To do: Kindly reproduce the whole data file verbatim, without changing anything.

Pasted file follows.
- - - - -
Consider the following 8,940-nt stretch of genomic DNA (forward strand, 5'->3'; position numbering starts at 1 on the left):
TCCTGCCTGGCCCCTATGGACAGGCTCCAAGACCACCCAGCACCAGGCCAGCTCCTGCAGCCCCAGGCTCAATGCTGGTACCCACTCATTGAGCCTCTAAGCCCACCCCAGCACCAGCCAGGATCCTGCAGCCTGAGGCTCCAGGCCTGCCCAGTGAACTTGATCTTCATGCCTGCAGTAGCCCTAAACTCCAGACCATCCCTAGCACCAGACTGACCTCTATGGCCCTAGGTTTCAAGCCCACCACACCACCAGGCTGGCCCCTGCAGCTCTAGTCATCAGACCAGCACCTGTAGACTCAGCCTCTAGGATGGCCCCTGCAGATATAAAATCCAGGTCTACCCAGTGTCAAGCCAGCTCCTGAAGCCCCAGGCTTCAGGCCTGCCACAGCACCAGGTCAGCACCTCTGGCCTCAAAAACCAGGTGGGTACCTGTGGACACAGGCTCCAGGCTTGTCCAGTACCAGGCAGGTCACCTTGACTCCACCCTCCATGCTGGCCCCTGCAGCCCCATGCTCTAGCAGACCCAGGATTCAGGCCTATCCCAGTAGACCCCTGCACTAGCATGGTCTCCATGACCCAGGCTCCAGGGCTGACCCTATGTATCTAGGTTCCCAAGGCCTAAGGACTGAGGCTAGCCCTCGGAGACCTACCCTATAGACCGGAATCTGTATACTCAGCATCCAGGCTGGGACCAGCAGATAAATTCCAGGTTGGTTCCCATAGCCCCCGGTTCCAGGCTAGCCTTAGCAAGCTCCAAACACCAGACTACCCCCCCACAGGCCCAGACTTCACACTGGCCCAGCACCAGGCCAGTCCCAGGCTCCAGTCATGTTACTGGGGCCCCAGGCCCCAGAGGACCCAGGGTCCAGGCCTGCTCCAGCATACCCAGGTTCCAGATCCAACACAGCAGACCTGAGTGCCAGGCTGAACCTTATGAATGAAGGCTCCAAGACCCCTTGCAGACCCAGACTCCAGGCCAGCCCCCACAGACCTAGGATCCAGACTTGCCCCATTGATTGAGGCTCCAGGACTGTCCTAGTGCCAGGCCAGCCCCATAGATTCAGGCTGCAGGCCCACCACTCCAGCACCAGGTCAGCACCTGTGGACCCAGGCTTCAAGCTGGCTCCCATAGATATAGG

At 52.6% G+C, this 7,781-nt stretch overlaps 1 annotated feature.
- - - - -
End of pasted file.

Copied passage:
Consider the following 8,940-nt stretch of genomic DNA (forward strand, 5'->3'; position numbering starts at 1 on the left):
TCCTGCCTGGCCCCTATGGACAGGCTCCAAGACCACCCAGCACCAGGCCAGCTCCTGCAGCCCCAGGCTCAATGCTGGTACCCACTCATTGAGCCTCTAAGCCCACCCCAGCACCAGCCAGGATCCTGCAGCCTGAGGCTCCAGGCCTGCCCAGTGAACTTGATCTTCATGCCTGCAGTAGCCCTAAACTCCAGACCATCCCTAGCACCAGACTGACCTCTATGGCCCTAGGTTTCAAGCCCACCACACCACCAGGCTGGCCCCTGCAGCTCTAGTCATCAGACCAGCACCTGTAGACTCAGCCTCTAGGATGGCCCCTGCAGATATAAAATCCAGGTCTACCCAGTGTCAAGCCAGCTCCTGAAGCCCCAGGCTTCAGGCCTGCCACAGCACCAGGTCAGCACCTCTGGCCTCAAAAACCAGGTGGGTACCTGTGGACACAGGCTCCAGGCTTGTCCAGTACCAGGCAGGTCACCTTGACTCCACCCTCCATGCTGGCCCCTGCAGCCCCATGCTCTAGCAGACCCAGGATTCAGGCCTATCCCAGTAGACCCCTGCACTAGCATGGTCTCCATGACCCAGGCTCCAGGGCTGACCCTATGTATCTAGGTTCCCAAGGCCTAAGGACTGAGGCTAGCCCTCGGAGACCTACCCTATAGACCGGAATCTGTATACTCAGCATCCAGGCTGGGACCAGCAGATAAATTCCAGGTTGGTTCCCATAGCCCCCGGTTCCAGGCTAGCCTTAGCAAGCTCCAAACACCAGACTACCCCCCCACAGGCCCAGACTTCACACTGGCCCAGCACCAGGCCAGTCCCAGGCTCCAGTCATGTTACTGGGGCCCCAGGCCCCAGAGGACCCAGGGTCCAGGCCTGCTCCAGCATACCCAGGTTCCAGATCCAACACAGCAGACCTGAGTGCCAGGCTGAACCTTATGAATGAAGGCTCCAAGACCCCTTGCAGACCCAGACTCCAGGCCAGCCCCCACAGACCTAGGATCCAGACTTGCCCCATTGATTGAGGCTCCAGGACTGTCCTAGTGCCAGGCCAGCCCCATAGATTCAGGCTGCAGGCCCACCACTCCAGCACCAGGTCAGCACCTGTGGACCCAGGCTTCAAGCTGGCTCCCATAGATATAGG

At 52.6% G+C, this 7,781-nt stretch overlaps 1 annotated feature.